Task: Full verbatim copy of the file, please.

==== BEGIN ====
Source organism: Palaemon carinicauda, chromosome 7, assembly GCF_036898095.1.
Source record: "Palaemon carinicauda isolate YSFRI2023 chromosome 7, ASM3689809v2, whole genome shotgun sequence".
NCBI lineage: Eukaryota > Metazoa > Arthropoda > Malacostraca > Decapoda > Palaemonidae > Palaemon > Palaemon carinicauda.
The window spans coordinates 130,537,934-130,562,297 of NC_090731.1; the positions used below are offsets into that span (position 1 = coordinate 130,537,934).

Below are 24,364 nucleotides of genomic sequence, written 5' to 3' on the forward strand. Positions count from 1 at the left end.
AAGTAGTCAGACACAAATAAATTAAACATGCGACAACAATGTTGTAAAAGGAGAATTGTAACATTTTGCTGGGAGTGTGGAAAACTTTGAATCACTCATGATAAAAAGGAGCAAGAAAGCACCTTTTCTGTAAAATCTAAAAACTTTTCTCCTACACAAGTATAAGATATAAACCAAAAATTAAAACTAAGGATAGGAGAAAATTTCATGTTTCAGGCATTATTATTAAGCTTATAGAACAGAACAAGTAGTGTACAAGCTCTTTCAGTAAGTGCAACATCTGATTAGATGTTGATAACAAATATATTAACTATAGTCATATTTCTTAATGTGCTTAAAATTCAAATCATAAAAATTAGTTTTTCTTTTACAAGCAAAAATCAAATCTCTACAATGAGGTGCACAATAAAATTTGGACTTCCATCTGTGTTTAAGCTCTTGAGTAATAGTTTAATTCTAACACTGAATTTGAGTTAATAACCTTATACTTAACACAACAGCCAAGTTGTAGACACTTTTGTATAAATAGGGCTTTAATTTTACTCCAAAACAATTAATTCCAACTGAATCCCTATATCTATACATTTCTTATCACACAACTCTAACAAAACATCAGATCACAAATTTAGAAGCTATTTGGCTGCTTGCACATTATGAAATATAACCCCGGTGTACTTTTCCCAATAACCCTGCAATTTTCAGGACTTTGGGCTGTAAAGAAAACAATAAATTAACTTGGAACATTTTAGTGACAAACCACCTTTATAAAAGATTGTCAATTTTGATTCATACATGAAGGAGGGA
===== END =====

Source organism: Palaemon carinicauda, chromosome 7, assembly GCF_036898095.1.
Source record: "Palaemon carinicauda isolate YSFRI2023 chromosome 7, ASM3689809v2, whole genome shotgun sequence".
NCBI lineage: Eukaryota > Metazoa > Arthropoda > Malacostraca > Decapoda > Palaemonidae > Palaemon > Palaemon carinicauda.
The window spans coordinates 130,537,934-130,562,297 of NC_090731.1; the positions used below are offsets into that span (position 1 = coordinate 130,537,934).

Below are 24,364 nucleotides of genomic sequence, written 5' to 3' on the forward strand. Positions count from 1 at the left end.
AAGTAGTCAGACACAAATAAATTAAACATGCGACAACAATGTTGTAAAAGGAGAATTGTAACATTTTGCTGGGAGTGTGGAAAACTTTGAATCACTCATGATAAAAAGGAGCAAGAAAGCACCTTTTCTGTAAAATCTAAAAACTTTTCTCCTACACAAGTATAAGATATAAACCAAAAATTAAAACTAAGGATAGGAGAAAATTTCATGTTTCAGGCATTATTATTAAGCTTATAGAACAGAACAAGTAGTGTACAAGCTCTTTCAGTAAGTGCAACATCTGATTAGATGTTGATAACAAATATATTAACTATAGTCATATTTCTTAATGTGCTTAAAATTCAAATCATAAAAATTAGTTTTTCTTTTACAAGCAAAAATCAAATCTCTACAATGAGGTGCACAATAAAATTTGGACTTCCATCTGTGTTTAAGCTCTTGAGTAATAGTTTAATTCTAACACTGAATTTGAGTTAATAACCTTATACTTAACACAACAGCCAAGTTGTAGACACTTTTGTATAAATAGGGCTTTAATTTTACTCCAAAACAATTAATTCCAACTGAATCCCTATATCTATACATTTCTTATCACACAACTCTAACAAAACATCAGATCACAAATTTAGAAGCTATTTGGCTGCTTGCACATTATGAAATATAACCCCGGTGTACTTTTCCCAATAACCCTGCAATTTTCAGGACTTTGGGCTGTAAAGAAAACAATAAATTAACTTGGAACATTTTAGTGACAAACCACCTTTATAAAAGATTGTCAATTTTGATTCATACATGAAGGAGGGA